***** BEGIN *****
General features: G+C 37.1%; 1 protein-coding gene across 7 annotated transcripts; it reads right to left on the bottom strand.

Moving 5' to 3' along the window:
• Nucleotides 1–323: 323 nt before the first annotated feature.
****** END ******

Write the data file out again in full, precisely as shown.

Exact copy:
General features: G+C 37.1%; 1 protein-coding gene across 7 annotated transcripts; it reads right to left on the bottom strand.

Moving 5' to 3' along the window:
• Nucleotides 1–323: 323 nt before the first annotated feature.